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In the Shelter: Finding a home in the world by Pádraig Ó Tuama, Hodder & Stoughton, 261pp
Pádraig Ó Tuama is a poet, storyteller, theologian and speaker, who I first encountered at a tenx9 storytelling session at Greenbelt, which encourages people to tell their real stories, in their own words. That session left me keen to read this book: part-theology, part-poetry and part-memoir.
The book title draws on an old Irish proverb: ‘It is in the shelter of each other that the people live’, and the book draws richly upon characters, their stories, and interactions upon journeys. As someone who has travelled extensively, Ó Tuama identifies that in travelling, we still bring ourselves with us, and no city is big enough to hide that. Instead, with echoes of Brian Draper for me, “it requires us to resist dreaming of where we should be, and look around where we are.”
The book deals with some complex themes including death, anger, power, homosexuality, body image, and the mix of science and religion. Accessible, but nonetheless challenging, theology is used, whilst topics are dealt with often in a gentle, poetic ways. Creativity and calls to imagination are heavily drawn upon in the book, as we question what it means to be human in lives that are not always straightforward. Vivid pictures are presented, and humour scattered throughout.
Ó Tuama is devastatingly honest about his own struggles and experiences within the church. His Irish heritage, particularly ‘the troubles’, and coming to terms with his own homosexuality are common threads throughout the book, without dominating the text. Of his journey with faith, he talks of feeling in a place of rules, burden, guilt fear and prison, until he understood that “The Glory of God is found in a human being fully alive.” He asks us whether we are in a ‘time of storm’, or whether we have ‘bread to share’, and indicates that our picture of God will deeply affect how we respond to the big questions of life.
The book emphasizes the power of language, the power of words, and the power of naming things: to some God is too powerful to be named; Mary’s barren cousin Elizabeth’s name would be whispered only, because of shame; and Pádraig remembers the names that he used to be called, and how he had even begun to adopt some for himself. Language defines us, but as we own our own names, we can change ourselves and those around us. We are called to tell stories gently, remembering, “upon whom is the burden of words”. Ó Tuama shares some of the exercises that he uses in storytelling sessions, including – if you were asked to write the story of your life, what would your first sentence be?
To be human means to be made in the image of God. Our everyday stories are tied to an exhortation to understand the whole story of Jesus, and his humanness: “in order to understand the death of Jesus, we must understand the birth of Jesus, the life of Jesus, the friendships of Jesus, and the tensions of Jesus.” Ó Tuama has been amazed at the ease with which some of the young that he has met undertake conversation with Jesus, including describing chats with him as being like ‘being next to a cosy fire’. Their imaginations draw upon the wisdom of friends and family, encouraging when too often theology encourages us to debate ideology, rather than engagement with Jesus.
In reading the Bible, we often glide over the familiar. Quoting Oscar Wilde we find that “endless repetition, in and out of season, has spoiled for us the freshness, the naiveté, the simple romantic charm of the gospels.” Ó Tuama found that reading the Bible caused him discomfort, and questioned why he read it, but found that his heart was swelling with courage. We see that within British Sign Language there is a close relationship between the symbols of fear and courage, and that it’s all about the choices that we make when it comes to decision time. We are asked to consider the complexity of human emotions, to think more deeply about the over-simplifications: “it is usually fruitful to assume that most people do what seems reasonable to them at the time, most of the time.” For example, consider Judas, did he ‘betray’ Jesus because he believed that the people needed a revolution, a hero, and that Jesus resisting arrest would have helped the cause? He repented afterwards, but his story is told as that of the betrayer, rather than of the repenter.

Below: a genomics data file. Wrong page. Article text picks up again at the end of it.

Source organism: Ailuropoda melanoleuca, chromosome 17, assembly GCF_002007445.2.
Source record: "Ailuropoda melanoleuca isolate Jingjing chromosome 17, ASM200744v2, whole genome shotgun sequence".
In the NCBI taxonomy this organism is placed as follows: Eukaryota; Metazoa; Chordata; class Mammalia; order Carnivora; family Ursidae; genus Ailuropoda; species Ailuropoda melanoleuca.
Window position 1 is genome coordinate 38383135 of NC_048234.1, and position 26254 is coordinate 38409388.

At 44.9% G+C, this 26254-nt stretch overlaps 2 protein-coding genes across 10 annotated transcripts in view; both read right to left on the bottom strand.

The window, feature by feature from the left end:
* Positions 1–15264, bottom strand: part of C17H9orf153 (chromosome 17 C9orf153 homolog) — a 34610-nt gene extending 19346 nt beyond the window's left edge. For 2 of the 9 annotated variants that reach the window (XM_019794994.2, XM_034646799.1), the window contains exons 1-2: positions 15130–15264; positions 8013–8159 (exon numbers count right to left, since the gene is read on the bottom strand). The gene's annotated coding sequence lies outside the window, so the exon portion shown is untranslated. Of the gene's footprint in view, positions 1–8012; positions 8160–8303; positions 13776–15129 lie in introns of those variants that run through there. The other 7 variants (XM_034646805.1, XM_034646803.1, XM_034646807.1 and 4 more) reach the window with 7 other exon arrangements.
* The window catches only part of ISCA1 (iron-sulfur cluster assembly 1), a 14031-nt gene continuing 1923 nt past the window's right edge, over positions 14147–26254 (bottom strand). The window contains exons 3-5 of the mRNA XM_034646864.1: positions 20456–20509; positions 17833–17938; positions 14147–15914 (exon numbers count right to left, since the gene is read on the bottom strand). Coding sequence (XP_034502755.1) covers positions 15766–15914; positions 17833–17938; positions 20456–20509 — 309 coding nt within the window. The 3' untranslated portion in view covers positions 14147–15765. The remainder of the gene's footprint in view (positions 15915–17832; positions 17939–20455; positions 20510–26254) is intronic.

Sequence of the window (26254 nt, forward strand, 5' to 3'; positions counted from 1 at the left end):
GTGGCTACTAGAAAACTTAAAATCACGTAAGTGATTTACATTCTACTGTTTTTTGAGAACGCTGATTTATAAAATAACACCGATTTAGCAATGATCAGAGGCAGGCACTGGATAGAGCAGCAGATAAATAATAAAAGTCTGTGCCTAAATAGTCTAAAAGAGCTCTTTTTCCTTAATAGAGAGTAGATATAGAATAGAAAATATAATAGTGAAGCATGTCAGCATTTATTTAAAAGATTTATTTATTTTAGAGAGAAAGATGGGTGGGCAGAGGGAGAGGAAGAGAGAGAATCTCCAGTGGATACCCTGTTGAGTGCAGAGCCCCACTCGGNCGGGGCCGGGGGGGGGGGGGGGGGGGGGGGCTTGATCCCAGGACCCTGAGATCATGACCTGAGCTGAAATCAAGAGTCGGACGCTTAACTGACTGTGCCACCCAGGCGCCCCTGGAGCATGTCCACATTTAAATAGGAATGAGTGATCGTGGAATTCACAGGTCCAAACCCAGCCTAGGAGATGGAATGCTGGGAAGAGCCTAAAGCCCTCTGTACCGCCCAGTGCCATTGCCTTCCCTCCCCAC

The text encourages us to think about the questions that we ask. What untold stories are behind the questions that people ask? Should we draw upon the Japanese idea of Mu, which encourages us to unask the question and ask another one? Should we take the Bible literally, or see it as a composite of a range of styles? Should we always assume that “Jesus is the answer”, as if that finishes the question, rather than seeing that he is a help along the way? We need to embrace doubt as ‘the teachers of truth’. Written into science is to embrace the gift of being wrong, as this opens up other avenues of discovery. If we answer “Hello to changing out minds” “it should mean that Christianity would be known as the faith that regularly announces that it has, hitherto, been wrong, and is neither frightened nor undone by discovering error, or misdirection.”
Change is described as the fruit of responsibility, whether that be change for self (including allow others reactions to have less power), or change for society. People sought to silence Jesus because he was saying unpopular things “and we’ve been silencing him ever since.” If you’re thinking about your own story, and your place in the world, and you appreciate a poetic, imaginative style, you’ll enjoy, and be challenged by, this text.
This book was provided to me courtesy of Hodder & Stoughton and Third Way Magazine in exchange for an honest review. All opinions offered above are mine unless otherwise stated or implied.